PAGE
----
A common regret of adult children who have lost their parents is the wish that they had asked and understood more about their own family history. This is particularly true for family caregivers, whose focus on the present is necessitated by the practical concerns of getting through the day. Taking time to learn more about the past seems like a luxury for many caregivers.
But taking that time may be beneficial to those we love and care for and provide an important opportunity to redefine and enhance our familial connections. An essential challenge for our loved ones as they approach old age is to relinquish the need to exert control and to harvest the meaning of their lives through imparting legacy. Part of facilitating this important life review is to bear witness to memories, which form the very foundation of identity and can serve as an intangible link in a powerful chain that connects us to generations that came before us.
As our parents struggle to come to terms with their losses, to recapture fragments of memory and to hold on to what remains, they are engaged in an effort to shape and understand their legacy—to reflect on the meaning of their lives and the memories that will live on with future generations after they die.
Helping a parent reflect on their life story can be a tremendously healing process. As we all must eventually confront our own mortality, may we do so with the comfort that perhaps our children will take the time to learn our stories, pass on our history, and continue our legacy through honoring and understanding the past.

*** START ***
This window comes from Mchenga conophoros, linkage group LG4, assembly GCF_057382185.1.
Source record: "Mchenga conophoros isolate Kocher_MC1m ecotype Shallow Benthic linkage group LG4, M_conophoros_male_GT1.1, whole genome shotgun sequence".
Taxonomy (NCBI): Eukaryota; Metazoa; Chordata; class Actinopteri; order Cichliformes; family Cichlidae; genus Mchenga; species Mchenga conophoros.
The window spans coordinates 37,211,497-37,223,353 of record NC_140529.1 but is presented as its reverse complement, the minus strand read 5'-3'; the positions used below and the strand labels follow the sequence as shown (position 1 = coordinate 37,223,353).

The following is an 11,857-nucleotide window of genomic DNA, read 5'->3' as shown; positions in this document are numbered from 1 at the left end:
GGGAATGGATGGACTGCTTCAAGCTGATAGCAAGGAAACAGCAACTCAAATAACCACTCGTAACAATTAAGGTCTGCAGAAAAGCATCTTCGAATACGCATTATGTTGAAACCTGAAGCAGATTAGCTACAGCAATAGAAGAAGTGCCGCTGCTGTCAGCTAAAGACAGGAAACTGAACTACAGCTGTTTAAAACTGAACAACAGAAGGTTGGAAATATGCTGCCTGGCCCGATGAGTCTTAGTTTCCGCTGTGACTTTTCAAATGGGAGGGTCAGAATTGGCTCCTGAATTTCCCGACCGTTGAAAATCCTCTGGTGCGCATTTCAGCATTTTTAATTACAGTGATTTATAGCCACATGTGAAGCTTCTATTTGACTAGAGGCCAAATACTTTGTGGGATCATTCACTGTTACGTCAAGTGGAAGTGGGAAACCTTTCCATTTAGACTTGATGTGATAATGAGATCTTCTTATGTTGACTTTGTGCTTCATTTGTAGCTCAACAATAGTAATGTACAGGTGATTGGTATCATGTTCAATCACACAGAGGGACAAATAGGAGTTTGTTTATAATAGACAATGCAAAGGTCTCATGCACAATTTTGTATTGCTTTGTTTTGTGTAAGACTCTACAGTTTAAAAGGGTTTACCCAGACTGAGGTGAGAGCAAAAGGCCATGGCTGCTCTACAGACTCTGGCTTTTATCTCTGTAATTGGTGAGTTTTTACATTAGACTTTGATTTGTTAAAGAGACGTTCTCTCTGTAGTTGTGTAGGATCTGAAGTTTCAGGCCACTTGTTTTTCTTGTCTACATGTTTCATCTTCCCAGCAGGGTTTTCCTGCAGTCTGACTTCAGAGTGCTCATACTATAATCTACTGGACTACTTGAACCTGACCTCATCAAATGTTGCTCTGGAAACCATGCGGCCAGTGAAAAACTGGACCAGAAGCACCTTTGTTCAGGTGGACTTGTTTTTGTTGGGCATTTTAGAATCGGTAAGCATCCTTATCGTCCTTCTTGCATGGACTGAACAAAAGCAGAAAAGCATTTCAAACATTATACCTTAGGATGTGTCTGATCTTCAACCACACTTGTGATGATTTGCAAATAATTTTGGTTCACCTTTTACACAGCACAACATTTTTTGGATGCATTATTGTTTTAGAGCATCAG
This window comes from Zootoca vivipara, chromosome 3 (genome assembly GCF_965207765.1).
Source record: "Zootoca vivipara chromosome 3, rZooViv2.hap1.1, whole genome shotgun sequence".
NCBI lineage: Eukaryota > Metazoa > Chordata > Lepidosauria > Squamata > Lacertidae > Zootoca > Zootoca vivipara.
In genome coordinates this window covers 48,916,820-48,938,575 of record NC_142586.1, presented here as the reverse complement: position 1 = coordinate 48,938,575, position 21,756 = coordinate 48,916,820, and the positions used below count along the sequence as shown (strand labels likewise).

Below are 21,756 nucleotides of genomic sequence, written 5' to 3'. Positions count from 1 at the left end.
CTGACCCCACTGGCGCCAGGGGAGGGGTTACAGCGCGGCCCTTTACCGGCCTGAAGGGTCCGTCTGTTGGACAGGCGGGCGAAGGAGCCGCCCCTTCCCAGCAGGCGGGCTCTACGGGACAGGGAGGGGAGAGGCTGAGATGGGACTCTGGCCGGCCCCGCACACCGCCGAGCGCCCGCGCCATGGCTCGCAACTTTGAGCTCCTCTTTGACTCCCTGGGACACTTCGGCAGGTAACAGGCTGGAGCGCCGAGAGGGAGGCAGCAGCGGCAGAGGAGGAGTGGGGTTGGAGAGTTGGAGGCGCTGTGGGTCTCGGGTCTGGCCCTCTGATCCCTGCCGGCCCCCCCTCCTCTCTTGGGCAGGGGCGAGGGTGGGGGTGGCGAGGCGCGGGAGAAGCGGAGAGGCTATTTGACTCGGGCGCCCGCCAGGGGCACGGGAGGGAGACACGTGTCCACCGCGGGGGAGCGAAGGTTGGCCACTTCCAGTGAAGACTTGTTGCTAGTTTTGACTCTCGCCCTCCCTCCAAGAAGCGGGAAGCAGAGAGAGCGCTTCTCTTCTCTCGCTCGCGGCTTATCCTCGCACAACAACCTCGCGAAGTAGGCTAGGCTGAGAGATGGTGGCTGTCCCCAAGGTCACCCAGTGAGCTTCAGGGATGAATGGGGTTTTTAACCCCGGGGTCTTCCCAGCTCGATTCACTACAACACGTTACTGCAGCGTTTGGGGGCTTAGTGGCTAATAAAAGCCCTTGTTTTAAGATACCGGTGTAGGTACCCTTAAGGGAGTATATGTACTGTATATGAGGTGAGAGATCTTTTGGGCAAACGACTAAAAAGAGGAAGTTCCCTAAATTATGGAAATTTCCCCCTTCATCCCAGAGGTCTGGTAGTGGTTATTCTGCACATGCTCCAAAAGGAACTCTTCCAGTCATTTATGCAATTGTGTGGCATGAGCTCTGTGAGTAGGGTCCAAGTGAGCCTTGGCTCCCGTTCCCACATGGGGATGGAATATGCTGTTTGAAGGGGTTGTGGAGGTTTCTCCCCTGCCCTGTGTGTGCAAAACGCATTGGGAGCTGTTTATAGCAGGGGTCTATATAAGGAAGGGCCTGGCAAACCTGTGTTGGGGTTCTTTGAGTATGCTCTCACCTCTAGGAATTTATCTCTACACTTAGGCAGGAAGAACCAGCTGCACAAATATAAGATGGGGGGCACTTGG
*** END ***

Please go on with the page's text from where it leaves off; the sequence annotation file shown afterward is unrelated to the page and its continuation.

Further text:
Here are four tips to help the senior in your life create their own legacy:
Film Their Stories. Use a digital recorder to record a parent’s advice, memories, playful moments or laughter. Upload them and share with the whole family. Get your social-savvy generation to comment and ask more questions online. Share all the feedback with your parent so he or she feels the love.
Tell a Love Story. Sort through Mom’s handwritten keepsakes and piece together the love notes, birthday cards and photos that tell her story. Paste them into a large coffee-table-type scrapbook to make your whole family swoon.
Frame Their Phrases. Sort through the saved notes, emails, birthday cards and letters your parents have sent you, your siblings and each grandchild. Make a photocopy of each and physically cut and paste favorite phrases into a book or on a collage. Compile with some of your favorite images and display.
Transcribe Their Memories. Sit down with a computer and ask your parents all the questions you can think of. Start with Mom’s childhood or how Dad first asked her out. Ask Dad about his first car or the lessons he learned from his own father. Type with no agenda—just let it all unfold. Consider using a Dictaphone for better backup. Make sure to ask your family for the questions they’d love to know. Don’t worry about publishing the content, just make sure you have it saved.